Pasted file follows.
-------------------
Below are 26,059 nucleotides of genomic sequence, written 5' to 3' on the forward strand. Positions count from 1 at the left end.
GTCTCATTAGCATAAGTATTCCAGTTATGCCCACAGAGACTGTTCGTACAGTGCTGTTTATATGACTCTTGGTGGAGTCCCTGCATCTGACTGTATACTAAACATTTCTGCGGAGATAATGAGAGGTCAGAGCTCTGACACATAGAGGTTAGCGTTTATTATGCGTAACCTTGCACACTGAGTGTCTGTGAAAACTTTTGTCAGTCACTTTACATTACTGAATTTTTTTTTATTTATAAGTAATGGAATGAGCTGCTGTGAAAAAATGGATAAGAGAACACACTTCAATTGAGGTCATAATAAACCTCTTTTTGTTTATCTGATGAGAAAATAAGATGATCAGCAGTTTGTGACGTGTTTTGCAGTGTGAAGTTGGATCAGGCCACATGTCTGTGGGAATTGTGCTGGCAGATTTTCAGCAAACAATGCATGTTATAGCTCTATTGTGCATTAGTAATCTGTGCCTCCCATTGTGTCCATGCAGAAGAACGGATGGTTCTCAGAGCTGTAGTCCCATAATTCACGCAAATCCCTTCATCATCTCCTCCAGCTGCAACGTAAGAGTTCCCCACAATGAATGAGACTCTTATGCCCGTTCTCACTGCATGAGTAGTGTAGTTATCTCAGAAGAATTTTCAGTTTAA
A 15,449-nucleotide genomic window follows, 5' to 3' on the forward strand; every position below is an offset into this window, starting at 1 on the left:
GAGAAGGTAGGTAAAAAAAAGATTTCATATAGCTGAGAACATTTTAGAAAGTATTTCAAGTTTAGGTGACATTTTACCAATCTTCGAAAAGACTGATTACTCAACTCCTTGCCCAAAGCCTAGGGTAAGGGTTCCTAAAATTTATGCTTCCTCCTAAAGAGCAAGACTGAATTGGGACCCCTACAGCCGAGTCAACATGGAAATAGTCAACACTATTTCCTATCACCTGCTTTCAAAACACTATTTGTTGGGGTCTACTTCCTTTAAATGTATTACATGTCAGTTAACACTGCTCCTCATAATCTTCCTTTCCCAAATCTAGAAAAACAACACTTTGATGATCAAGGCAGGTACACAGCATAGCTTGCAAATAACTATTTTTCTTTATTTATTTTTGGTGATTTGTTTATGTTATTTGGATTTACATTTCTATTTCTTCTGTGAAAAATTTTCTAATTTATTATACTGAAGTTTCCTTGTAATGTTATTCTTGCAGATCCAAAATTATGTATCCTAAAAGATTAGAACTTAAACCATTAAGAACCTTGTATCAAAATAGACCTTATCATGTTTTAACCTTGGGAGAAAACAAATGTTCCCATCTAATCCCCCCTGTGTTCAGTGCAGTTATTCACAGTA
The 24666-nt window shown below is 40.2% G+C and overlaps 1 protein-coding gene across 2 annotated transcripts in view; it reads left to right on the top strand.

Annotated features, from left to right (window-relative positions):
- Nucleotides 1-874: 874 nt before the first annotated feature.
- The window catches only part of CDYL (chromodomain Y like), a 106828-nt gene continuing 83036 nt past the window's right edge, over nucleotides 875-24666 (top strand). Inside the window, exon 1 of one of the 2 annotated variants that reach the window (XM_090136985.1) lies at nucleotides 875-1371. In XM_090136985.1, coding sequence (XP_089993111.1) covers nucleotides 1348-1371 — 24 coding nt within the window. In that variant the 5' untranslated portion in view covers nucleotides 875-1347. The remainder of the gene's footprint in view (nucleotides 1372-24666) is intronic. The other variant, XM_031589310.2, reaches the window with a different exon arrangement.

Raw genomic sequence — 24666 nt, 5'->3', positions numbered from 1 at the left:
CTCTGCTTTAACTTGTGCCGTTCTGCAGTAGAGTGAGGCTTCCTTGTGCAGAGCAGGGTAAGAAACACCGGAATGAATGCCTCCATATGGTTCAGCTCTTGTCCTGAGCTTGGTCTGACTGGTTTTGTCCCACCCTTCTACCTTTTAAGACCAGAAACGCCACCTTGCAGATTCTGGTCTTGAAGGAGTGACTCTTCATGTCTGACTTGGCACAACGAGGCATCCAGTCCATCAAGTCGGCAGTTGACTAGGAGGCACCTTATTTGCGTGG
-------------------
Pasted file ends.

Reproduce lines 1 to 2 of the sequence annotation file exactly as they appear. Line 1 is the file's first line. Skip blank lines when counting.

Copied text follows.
Below are 26,059 nucleotides of genomic sequence, written 5' to 3' on the forward strand. Positions count from 1 at the left end.
GTCTCATTAGCATAAGTATTCCAGTTATGCCCACAGAGACTGTTCGTACAGTGCTGTTTATATGACTCTTGGTGGAGTCCCTGCATCTGACTGTATACTAAACATTTCTGCGGAGATAATGAGAGGTCAGAGCTCTGACACATAGAGGTTAGCGTTTATTATGCGTAACCTTGCACACTGAGTGTCTGTGAAAACTTTTGTCAGTCACTTTACATTACTGAATTTTTTTTTATTTATAAGTAATGGAATGAGCTGCTGTGAAAAAATGGATAAGAGAACACACTTCAATTGAGGTCATAATAAACCTCTTTTTGTTTATCTGATGAGAAAATAAGATGATCAGCAGTTTGTGACGTGTTTTGCAGTGTGAAGTTGGATCAGGCCACATGTCTGTGGGAATTGTGCTGGCAGATTTTCAGCAAACAATGCATGTTATAGCTCTATTGTGCATTAGTAATCTGTGCCTCCCATTGTGTCCATGCAGAAGAACGGATGGTTCTCAGAGCTGTAGTCCCATAATTCACGCAAATCCCTTCATCATCTCCTCCAGCTGCAACGTAAGAGTTCCCCACAATGAATGAGACTCTTATGCCCGTTCTCACTGCATGAGTAGTGTAGTTATCTCAGAAGAATTTTCAGTTTAA